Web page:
Right now there are two big progressive ideas out there: the Green New Deal on climate change and “Medicare for all” on health reform. Both would move U.S. policy significantly to the left. Each is sponsored by a self-proclaimed socialist: the Green New Deal by Alexandria Ocasio-Cortez and Medicare for all by Bernie Sanders. (Of course, neither of them is a socialist in the traditional sense.) Both ideas horrify not just conservatives but also many self-proclaimed centrists.
Yet while they may seem similar if you think of everything as left versus right, they’re very different on another dimension, which you might call purity versus pragmatism. And that difference is why I believe progressives should enthusiastically embrace the G.N.D. while being much more cautious about M4A.
You see, for all its sweeping ambition, the Green New Deal is arguably an exercise in pragmatism — in the proposition that the perfect is the enemy of the good.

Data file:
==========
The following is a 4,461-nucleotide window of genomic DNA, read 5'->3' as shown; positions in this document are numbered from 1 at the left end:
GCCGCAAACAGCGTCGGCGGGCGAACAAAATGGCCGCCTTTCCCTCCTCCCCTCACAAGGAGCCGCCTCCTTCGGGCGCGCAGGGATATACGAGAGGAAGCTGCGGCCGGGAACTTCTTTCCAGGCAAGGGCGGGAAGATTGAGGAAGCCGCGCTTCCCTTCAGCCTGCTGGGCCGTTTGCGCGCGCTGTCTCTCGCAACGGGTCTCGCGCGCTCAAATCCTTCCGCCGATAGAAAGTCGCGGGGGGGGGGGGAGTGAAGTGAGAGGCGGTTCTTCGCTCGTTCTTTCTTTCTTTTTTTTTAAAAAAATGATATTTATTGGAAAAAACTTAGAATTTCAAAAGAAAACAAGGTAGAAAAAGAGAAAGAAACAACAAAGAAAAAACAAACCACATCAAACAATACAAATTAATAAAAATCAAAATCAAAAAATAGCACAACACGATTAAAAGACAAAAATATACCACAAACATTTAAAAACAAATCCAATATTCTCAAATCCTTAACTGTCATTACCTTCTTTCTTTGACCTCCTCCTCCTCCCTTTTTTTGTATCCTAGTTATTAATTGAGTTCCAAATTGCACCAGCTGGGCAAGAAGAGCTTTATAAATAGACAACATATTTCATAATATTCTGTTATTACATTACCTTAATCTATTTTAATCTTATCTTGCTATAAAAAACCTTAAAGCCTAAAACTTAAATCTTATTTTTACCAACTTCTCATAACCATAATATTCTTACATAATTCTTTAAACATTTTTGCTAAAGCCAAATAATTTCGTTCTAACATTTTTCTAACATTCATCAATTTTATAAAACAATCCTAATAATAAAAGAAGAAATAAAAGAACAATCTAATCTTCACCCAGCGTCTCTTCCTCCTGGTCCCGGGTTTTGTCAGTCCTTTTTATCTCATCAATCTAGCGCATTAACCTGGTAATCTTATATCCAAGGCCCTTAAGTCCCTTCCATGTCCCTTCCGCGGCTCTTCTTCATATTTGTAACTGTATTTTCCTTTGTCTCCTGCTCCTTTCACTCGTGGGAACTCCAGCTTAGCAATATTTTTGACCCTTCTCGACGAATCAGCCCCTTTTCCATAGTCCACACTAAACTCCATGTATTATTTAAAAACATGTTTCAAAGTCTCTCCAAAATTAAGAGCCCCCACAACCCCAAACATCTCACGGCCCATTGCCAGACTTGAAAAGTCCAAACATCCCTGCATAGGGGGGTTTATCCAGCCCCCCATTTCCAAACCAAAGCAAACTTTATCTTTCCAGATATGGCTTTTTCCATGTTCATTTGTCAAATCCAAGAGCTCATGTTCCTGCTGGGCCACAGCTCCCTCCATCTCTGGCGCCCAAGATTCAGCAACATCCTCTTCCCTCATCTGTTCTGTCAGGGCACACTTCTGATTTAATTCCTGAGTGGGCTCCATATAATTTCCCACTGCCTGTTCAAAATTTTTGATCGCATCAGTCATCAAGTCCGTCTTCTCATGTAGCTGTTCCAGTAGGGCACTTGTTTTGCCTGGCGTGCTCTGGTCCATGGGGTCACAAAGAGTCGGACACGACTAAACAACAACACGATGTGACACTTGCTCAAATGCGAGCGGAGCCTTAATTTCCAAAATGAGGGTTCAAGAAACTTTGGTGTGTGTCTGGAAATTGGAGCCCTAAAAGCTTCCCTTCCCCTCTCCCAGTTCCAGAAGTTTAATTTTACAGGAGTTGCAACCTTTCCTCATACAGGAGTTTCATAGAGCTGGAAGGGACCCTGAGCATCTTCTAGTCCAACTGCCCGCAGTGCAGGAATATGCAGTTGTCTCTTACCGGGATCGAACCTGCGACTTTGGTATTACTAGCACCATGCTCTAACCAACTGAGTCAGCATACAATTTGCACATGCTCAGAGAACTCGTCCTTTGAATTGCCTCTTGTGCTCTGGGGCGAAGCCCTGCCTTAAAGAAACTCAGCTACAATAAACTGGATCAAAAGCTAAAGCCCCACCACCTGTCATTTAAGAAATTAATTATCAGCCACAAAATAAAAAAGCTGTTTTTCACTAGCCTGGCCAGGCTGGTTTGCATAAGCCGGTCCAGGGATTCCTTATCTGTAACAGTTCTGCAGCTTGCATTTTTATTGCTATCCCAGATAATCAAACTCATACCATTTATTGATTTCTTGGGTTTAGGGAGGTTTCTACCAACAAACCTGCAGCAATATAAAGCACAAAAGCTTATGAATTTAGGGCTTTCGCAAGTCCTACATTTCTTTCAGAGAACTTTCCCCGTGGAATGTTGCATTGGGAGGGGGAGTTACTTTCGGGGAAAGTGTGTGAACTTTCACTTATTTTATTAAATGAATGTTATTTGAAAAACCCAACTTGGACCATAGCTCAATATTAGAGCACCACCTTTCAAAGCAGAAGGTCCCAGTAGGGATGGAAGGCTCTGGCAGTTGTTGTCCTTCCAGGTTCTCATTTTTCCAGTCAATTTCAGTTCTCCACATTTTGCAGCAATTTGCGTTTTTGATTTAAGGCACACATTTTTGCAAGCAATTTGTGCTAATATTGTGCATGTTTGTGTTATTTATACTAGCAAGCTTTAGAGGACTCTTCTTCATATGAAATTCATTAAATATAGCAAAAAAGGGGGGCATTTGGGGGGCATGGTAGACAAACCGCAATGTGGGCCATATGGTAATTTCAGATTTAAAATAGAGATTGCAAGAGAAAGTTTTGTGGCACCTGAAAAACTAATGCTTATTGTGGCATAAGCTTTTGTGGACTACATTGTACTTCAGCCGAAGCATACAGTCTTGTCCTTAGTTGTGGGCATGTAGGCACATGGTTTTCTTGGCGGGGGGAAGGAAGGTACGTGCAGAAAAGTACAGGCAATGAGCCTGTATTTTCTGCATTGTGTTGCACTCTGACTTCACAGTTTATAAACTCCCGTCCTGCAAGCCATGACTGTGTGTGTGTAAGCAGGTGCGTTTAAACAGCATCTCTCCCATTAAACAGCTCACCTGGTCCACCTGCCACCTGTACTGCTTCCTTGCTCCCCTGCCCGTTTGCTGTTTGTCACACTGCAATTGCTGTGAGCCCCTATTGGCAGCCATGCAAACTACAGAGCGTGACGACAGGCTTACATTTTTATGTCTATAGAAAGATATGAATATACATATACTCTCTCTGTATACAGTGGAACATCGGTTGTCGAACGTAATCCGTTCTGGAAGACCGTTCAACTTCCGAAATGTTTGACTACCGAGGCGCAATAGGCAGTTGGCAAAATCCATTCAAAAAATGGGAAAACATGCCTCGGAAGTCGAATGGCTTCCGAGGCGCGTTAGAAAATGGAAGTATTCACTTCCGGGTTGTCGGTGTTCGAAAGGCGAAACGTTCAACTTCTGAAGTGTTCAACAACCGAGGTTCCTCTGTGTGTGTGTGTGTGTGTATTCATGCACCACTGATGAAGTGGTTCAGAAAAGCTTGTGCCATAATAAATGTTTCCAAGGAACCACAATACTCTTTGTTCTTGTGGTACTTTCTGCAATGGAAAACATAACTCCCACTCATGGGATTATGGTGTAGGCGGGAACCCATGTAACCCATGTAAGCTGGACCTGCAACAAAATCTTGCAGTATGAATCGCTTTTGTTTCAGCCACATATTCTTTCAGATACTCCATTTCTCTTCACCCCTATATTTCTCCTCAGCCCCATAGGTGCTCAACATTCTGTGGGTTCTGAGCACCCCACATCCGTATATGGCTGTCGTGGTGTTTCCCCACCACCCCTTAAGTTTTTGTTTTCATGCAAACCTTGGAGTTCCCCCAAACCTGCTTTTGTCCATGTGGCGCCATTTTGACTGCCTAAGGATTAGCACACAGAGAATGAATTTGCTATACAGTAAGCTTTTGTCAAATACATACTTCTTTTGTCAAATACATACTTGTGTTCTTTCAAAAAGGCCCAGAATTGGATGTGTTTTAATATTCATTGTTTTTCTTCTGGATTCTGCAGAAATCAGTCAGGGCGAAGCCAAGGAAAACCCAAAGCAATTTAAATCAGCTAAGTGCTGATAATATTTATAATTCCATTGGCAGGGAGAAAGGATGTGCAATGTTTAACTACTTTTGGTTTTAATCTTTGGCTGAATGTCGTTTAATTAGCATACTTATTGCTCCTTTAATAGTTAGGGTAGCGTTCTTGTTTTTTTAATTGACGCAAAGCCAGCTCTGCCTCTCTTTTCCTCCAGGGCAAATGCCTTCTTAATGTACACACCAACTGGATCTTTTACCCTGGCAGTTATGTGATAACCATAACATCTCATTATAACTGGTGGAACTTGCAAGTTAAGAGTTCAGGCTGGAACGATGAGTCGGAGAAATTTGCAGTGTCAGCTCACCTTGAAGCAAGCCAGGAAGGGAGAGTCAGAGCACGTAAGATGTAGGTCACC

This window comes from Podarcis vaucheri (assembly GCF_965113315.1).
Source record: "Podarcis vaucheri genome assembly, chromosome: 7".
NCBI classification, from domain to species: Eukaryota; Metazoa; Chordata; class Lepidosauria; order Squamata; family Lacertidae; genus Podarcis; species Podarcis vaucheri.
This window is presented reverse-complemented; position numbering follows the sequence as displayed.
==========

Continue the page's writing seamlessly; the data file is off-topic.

What’s the perfect in this case? Climate-policy purists are focused on the notion of a carbon tax to discourage greenhouse gas emissions, and they look down on any proposal that doesn’t put such a tax front and center.
What’s wrong with a carbon tax as the centerpiece of climate policy? There are some narrow economic arguments for a broader range of public policies — for example, government support can be crucial for the development of new energy technologies.
Even more important, however, is the political economy. A carbon tax would hurt significant groups of people — and not just fossil-fuel billionaires like the Koch brothers. As a result, a carbon